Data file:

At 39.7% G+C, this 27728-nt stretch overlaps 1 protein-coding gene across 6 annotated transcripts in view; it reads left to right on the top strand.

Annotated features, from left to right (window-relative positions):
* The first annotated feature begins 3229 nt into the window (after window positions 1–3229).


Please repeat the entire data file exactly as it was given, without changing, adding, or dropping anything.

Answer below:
At 39.7% G+C, this 27728-nt stretch overlaps 1 protein-coding gene across 6 annotated transcripts in view; it reads left to right on the top strand.

Annotated features, from left to right (window-relative positions):
* The first annotated feature begins 3229 nt into the window (after window positions 1–3229).